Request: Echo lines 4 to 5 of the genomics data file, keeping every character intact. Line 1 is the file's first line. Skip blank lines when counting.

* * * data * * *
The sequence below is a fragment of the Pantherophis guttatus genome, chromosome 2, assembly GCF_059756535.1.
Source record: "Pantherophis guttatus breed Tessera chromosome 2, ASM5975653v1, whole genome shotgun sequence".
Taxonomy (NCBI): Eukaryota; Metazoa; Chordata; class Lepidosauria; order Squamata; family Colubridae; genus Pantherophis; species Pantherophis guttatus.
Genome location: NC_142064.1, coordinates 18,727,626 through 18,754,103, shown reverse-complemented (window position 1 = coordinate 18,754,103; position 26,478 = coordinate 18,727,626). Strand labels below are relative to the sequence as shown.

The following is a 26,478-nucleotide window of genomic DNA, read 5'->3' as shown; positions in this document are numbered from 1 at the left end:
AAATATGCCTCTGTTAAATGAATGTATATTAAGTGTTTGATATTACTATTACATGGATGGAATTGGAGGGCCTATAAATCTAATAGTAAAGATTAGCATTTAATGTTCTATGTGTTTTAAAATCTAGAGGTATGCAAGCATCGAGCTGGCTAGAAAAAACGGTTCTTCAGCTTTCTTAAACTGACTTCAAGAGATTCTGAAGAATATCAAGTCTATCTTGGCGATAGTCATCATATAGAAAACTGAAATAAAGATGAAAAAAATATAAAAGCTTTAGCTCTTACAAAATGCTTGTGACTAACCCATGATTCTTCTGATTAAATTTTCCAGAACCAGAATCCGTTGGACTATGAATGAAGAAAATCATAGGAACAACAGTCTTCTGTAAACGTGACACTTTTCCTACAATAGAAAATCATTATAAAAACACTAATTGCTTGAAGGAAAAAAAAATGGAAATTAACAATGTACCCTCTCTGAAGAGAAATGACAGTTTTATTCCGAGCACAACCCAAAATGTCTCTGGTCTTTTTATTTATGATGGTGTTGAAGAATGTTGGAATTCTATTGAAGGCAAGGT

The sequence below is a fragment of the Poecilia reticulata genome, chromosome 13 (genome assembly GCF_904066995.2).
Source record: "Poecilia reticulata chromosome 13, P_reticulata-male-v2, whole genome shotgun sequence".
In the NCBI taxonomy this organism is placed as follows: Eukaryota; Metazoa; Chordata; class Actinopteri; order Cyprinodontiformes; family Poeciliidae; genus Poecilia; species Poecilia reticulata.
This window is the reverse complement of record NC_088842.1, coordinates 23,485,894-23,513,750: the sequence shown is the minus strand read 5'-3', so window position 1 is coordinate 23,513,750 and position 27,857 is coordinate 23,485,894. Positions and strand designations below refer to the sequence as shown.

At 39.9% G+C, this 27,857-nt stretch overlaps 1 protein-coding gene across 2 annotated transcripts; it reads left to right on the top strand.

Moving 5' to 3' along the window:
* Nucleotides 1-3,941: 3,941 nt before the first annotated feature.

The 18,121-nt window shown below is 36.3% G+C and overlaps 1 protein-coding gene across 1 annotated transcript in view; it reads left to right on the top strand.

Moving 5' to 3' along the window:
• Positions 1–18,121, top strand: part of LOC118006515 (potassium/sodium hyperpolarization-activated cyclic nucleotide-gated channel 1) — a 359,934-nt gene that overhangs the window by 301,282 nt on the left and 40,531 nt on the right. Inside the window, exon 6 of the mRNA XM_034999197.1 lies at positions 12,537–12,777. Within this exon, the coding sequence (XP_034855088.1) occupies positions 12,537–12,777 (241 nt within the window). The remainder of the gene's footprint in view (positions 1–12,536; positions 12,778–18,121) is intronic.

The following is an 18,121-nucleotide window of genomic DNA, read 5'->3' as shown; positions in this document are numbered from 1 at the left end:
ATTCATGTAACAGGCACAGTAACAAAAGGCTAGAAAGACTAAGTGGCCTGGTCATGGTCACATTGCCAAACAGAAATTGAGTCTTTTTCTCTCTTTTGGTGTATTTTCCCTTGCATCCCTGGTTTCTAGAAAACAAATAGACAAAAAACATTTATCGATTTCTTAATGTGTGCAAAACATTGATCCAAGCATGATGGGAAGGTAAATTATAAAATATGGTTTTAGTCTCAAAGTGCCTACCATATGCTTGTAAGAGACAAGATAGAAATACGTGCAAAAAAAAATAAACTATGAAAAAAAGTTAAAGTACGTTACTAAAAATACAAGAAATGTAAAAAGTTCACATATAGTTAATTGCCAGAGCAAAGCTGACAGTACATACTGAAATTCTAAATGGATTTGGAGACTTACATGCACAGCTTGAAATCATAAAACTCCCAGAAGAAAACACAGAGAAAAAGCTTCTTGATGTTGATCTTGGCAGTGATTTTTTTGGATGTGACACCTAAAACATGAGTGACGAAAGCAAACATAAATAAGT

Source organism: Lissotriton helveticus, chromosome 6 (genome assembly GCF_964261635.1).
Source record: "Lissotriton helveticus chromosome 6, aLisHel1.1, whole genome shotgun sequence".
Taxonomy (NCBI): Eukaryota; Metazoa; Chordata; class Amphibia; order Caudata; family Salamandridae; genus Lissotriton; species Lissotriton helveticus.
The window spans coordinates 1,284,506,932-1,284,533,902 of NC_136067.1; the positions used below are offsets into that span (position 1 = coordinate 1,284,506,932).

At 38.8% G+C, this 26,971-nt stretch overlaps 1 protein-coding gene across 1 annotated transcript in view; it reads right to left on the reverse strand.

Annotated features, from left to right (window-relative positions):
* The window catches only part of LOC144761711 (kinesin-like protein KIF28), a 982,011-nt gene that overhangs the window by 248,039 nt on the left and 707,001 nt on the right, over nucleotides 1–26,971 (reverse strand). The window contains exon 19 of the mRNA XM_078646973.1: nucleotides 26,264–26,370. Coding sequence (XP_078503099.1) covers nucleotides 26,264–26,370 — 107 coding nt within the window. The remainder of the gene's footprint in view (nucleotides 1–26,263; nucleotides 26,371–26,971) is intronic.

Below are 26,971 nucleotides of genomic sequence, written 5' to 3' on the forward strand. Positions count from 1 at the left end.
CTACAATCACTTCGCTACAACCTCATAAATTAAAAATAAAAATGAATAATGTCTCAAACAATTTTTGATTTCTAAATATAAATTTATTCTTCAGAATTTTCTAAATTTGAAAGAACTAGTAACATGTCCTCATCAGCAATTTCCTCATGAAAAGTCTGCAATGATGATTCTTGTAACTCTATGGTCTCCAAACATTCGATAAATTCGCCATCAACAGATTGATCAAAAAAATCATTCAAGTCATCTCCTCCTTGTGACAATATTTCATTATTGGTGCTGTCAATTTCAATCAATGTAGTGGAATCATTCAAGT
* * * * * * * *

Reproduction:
Genome location: NC_142064.1, coordinates 18,727,626 through 18,754,103, shown reverse-complemented (window position 1 = coordinate 18,754,103; position 26,478 = coordinate 18,727,626). Strand labels below are relative to the sequence as shown.

The following is a 26,478-nucleotide window of genomic DNA, read 5'->3' as shown; positions in this document are numbered from 1 at the left end: